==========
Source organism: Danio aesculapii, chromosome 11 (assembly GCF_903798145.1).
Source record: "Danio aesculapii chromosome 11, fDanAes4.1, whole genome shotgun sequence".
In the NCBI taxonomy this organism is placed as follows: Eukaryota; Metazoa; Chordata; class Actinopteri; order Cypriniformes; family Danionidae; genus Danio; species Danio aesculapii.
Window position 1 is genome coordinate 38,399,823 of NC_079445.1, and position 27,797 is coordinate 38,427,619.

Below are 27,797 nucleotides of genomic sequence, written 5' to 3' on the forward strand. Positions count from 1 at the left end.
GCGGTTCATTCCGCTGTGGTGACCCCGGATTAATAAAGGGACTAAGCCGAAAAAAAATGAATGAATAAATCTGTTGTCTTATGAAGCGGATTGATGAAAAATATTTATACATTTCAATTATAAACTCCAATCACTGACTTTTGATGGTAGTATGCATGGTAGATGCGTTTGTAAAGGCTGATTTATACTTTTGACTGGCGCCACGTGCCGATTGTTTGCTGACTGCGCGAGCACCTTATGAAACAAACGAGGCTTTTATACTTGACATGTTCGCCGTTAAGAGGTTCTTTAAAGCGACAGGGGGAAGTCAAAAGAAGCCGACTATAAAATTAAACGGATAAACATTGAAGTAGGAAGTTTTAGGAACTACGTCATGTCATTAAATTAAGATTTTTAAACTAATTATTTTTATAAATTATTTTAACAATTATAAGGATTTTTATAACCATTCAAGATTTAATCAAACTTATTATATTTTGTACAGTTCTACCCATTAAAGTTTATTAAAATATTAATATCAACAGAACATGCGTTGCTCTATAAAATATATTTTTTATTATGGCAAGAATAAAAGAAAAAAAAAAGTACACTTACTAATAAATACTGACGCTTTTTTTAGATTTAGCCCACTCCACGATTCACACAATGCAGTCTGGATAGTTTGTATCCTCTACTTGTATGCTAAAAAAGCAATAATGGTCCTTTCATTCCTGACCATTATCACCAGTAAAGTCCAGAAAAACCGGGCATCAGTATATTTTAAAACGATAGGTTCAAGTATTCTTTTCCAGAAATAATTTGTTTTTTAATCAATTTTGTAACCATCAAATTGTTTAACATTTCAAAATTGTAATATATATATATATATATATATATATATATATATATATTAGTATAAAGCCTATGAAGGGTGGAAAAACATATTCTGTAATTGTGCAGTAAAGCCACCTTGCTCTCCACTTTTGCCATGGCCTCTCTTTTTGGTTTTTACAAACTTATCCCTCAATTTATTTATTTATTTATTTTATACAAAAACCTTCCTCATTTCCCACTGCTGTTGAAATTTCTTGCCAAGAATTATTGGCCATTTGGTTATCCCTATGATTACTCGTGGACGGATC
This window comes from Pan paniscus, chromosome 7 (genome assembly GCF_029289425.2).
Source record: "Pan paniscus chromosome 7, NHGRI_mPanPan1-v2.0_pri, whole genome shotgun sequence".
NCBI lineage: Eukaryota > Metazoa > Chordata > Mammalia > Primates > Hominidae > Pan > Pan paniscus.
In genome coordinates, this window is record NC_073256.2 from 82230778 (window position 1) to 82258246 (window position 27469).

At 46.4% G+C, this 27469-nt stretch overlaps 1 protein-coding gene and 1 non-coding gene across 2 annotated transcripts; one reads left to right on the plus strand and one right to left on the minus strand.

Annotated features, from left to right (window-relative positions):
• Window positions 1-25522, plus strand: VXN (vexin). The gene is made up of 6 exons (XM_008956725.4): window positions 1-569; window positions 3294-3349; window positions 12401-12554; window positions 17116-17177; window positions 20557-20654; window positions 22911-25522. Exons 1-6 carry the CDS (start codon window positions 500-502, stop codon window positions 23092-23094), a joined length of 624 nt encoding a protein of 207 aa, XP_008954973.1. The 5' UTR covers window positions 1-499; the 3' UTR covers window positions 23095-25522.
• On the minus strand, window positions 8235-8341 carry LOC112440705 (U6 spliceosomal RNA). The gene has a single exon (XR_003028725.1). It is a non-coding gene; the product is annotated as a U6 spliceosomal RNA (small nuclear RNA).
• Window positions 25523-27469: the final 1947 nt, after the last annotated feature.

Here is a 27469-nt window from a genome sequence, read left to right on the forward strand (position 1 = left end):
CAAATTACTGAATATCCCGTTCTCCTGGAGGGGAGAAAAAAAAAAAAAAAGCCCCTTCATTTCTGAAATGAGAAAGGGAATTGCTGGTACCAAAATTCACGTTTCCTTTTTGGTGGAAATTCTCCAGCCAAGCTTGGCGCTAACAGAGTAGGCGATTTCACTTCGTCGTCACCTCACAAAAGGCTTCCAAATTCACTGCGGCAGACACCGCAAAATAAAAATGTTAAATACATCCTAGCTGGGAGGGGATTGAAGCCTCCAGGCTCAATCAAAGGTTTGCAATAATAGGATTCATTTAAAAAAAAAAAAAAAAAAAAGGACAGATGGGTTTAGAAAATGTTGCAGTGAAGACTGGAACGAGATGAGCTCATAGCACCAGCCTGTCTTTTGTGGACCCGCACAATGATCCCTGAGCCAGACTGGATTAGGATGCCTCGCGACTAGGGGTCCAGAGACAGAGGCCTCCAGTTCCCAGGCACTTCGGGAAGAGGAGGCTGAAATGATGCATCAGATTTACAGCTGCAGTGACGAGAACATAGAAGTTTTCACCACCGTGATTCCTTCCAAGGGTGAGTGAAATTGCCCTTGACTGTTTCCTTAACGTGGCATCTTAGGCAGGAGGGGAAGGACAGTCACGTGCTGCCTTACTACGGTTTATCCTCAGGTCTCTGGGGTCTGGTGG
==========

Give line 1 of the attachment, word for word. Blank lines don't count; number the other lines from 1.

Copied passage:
Source organism: Danio aesculapii, chromosome 11 (assembly GCF_903798145.1).